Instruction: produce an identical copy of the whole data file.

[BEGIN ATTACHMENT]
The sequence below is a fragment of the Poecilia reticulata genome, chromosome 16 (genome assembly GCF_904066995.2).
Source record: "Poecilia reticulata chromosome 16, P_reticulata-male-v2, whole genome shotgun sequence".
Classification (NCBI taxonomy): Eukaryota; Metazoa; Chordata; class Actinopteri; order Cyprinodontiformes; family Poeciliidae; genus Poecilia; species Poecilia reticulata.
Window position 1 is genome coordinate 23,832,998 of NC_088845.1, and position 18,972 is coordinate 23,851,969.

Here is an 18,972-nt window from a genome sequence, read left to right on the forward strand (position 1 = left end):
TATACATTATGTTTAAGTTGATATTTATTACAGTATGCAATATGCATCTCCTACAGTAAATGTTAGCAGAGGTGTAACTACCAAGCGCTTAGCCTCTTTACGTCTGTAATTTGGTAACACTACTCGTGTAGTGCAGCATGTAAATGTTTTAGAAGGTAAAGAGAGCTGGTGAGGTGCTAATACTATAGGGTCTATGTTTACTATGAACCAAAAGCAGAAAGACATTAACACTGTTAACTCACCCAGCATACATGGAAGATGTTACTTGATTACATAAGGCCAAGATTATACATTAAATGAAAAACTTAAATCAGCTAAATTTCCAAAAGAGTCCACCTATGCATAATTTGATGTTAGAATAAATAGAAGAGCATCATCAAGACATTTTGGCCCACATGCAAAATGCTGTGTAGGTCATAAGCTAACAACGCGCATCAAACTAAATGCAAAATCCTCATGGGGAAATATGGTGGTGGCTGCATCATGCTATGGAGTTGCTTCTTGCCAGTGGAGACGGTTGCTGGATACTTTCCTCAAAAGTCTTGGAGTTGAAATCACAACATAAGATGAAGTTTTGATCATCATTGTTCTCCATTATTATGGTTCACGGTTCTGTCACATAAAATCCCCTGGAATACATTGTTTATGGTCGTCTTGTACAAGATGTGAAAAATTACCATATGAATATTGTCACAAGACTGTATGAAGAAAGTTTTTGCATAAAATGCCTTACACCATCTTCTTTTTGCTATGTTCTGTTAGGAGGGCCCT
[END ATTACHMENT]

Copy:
The sequence below is a fragment of the Poecilia reticulata genome, chromosome 16 (genome assembly GCF_904066995.2).
Source record: "Poecilia reticulata chromosome 16, P_reticulata-male-v2, whole genome shotgun sequence".
Classification (NCBI taxonomy): Eukaryota; Metazoa; Chordata; class Actinopteri; order Cyprinodontiformes; family Poeciliidae; genus Poecilia; species Poecilia reticulata.
Window position 1 is genome coordinate 23,832,998 of NC_088845.1, and position 18,972 is coordinate 23,851,969.

Here is an 18,972-nt window from a genome sequence, read left to right on the forward strand (position 1 = left end):
TATACATTATGTTTAAGTTGATATTTATTACAGTATGCAATATGCATCTCCTACAGTAAATGTTAGCAGAGGTGTAACTACCAAGCGCTTAGCCTCTTTACGTCTGTAATTTGGTAACACTACTCGTGTAGTGCAGCATGTAAATGTTTTAGAAGGTAAAGAGAGCTGGTGAGGTGCTAATACTATAGGGTCTATGTTTACTATGAACCAAAAGCAGAAAGACATTAACACTGTTAACTCACCCAGCATACATGGAAGATGTTACTTGATTACATAAGGCCAAGATTATACATTAAATGAAAAACTTAAATCAGCTAAATTTCCAAAAGAGTCCACCTATGCATAATTTGATGTTAGAATAAATAGAAGAGCATCATCAAGACATTTTGGCCCACATGCAAAATGCTGTGTAGGTCATAAGCTAACAACGCGCATCAAACTAAATGCAAAATCCTCATGGGGAAATATGGTGGTGGCTGCATCATGCTATGGAGTTGCTTCTTGCCAGTGGAGACGGTTGCTGGATACTTTCCTCAAAAGTCTTGGAGTTGAAATCACAACATAAGATGAAGTTTTGATCATCATTGTTCTCCATTATTATGGTTCACGGTTCTGTCACATAAAATCCCCTGGAATACATTGTTTATGGTCGTCTTGTACAAGATGTGAAAAATTACCATATGAATATTGTCACAAGACTGTATGAAGAAAGTTTTTGCATAAAATGCCTTACACCATCTTCTTTTTGCTATGTTCTGTTAGGAGGGCCCT